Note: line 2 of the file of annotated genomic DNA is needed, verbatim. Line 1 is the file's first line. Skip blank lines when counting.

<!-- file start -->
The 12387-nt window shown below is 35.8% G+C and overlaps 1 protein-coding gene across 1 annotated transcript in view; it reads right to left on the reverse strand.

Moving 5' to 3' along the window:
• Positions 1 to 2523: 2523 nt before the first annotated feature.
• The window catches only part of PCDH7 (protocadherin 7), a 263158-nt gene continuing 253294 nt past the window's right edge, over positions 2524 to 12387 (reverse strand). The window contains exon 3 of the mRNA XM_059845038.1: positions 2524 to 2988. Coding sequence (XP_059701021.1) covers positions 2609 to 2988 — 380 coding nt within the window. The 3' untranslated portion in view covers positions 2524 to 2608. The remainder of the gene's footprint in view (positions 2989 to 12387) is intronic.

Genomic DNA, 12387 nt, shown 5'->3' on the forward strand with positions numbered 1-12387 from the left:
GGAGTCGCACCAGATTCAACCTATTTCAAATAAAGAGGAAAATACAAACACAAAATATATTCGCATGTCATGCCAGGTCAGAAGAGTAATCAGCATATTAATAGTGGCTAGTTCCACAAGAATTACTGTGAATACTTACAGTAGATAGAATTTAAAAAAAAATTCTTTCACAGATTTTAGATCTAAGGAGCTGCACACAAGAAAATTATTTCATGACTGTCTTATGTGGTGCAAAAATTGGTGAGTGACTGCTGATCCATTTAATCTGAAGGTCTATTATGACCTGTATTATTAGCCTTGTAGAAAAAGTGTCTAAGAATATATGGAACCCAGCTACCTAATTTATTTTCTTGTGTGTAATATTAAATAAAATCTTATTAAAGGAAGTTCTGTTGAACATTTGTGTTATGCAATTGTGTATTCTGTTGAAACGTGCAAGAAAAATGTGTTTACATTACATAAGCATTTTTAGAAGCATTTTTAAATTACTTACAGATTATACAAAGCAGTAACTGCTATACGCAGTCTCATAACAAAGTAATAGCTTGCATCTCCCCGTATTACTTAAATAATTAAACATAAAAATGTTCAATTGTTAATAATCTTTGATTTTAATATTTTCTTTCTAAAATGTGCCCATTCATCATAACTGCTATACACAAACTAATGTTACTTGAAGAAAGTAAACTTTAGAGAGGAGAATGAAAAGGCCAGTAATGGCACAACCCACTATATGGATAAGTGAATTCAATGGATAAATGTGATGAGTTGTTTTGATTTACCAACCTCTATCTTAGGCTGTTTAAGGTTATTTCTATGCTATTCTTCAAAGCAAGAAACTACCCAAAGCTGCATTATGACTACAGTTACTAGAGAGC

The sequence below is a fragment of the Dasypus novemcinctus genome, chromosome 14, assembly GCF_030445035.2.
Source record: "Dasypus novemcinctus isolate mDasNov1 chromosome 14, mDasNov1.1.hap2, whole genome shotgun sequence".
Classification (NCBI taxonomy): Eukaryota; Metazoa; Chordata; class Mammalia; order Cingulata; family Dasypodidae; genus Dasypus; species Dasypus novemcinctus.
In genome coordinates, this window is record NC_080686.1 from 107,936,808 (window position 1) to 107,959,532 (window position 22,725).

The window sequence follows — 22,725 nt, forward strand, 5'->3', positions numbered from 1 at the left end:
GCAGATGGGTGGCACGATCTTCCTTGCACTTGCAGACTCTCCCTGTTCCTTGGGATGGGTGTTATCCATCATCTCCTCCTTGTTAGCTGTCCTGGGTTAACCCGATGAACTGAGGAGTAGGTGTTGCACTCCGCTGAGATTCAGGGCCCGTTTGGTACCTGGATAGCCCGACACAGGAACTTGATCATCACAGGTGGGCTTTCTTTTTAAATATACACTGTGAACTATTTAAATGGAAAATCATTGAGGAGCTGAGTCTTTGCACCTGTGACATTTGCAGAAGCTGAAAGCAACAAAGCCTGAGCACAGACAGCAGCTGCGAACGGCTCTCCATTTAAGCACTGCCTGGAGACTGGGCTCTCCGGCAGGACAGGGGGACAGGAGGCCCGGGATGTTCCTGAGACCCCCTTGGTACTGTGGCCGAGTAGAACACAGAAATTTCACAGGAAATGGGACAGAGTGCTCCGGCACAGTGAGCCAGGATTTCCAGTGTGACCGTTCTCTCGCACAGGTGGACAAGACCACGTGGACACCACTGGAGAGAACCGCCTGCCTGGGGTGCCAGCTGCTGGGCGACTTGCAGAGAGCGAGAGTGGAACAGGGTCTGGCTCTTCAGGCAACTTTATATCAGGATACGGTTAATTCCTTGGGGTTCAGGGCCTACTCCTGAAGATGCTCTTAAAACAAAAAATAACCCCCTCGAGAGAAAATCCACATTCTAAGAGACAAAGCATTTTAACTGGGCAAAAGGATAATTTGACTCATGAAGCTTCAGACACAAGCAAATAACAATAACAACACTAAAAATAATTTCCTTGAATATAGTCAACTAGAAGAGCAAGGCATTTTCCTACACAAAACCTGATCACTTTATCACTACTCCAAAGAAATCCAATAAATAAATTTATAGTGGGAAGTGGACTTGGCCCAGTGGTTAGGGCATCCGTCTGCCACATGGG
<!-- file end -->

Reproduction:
Moving 5' to 3' along the window: